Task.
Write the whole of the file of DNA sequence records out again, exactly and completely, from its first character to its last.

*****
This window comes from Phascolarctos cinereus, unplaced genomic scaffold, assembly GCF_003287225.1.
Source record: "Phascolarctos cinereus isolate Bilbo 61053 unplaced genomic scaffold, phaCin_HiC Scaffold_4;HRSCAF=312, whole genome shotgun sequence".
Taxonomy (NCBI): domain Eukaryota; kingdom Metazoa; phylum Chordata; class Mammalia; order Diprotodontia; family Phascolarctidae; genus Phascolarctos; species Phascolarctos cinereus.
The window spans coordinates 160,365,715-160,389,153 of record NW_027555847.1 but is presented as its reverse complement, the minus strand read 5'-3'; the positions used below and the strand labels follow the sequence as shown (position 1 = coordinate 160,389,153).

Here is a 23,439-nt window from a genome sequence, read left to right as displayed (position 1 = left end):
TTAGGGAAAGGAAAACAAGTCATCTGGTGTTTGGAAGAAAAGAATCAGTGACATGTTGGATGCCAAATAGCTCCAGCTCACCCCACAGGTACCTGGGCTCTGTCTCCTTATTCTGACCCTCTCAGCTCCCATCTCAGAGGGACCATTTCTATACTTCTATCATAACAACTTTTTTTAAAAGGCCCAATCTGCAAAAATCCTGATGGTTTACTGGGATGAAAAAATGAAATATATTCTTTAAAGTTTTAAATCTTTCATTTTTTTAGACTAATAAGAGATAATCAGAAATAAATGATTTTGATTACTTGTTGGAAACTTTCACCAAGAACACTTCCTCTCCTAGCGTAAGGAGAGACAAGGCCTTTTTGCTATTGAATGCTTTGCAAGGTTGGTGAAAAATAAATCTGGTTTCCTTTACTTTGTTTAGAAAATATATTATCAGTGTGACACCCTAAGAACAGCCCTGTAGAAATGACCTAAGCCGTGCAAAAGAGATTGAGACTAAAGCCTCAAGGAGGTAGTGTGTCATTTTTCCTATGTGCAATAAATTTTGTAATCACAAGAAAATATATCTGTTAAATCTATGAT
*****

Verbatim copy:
This window comes from Phascolarctos cinereus, unplaced genomic scaffold, assembly GCF_003287225.1.
Source record: "Phascolarctos cinereus isolate Bilbo 61053 unplaced genomic scaffold, phaCin_HiC Scaffold_4;HRSCAF=312, whole genome shotgun sequence".
Taxonomy (NCBI): domain Eukaryota; kingdom Metazoa; phylum Chordata; class Mammalia; order Diprotodontia; family Phascolarctidae; genus Phascolarctos; species Phascolarctos cinereus.
The window spans coordinates 160,365,715-160,389,153 of record NW_027555847.1 but is presented as its reverse complement, the minus strand read 5'-3'; the positions used below and the strand labels follow the sequence as shown (position 1 = coordinate 160,389,153).

Here is a 23,439-nt window from a genome sequence, read left to right as displayed (position 1 = left end):
TTAGGGAAAGGAAAACAAGTCATCTGGTGTTTGGAAGAAAAGAATCAGTGACATGTTGGATGCCAAATAGCTCCAGCTCACCCCACAGGTACCTGGGCTCTGTCTCCTTATTCTGACCCTCTCAGCTCCCATCTCAGAGGGACCATTTCTATACTTCTATCATAACAACTTTTTTTAAAAGGCCCAATCTGCAAAAATCCTGATGGTTTACTGGGATGAAAAAATGAAATATATTCTTTAAAGTTTTAAATCTTTCATTTTTTTAGACTAATAAGAGATAATCAGAAATAAATGATTTTGATTACTTGTTGGAAACTTTCACCAAGAACACTTCCTCTCCTAGCGTAAGGAGAGACAAGGCCTTTTTGCTATTGAATGCTTTGCAAGGTTGGTGAAAAATAAATCTGGTTTCCTTTACTTTGTTTAGAAAATATATTATCAGTGTGACACCCTAAGAACAGCCCTGTAGAAATGACCTAAGCCGTGCAAAAGAGATTGAGACTAAAGCCTCAAGGAGGTAGTGTGTCATTTTTCCTATGTGCAATAAATTTTGTAATCACAAGAAAATATATCTGTTAAATCTATGAT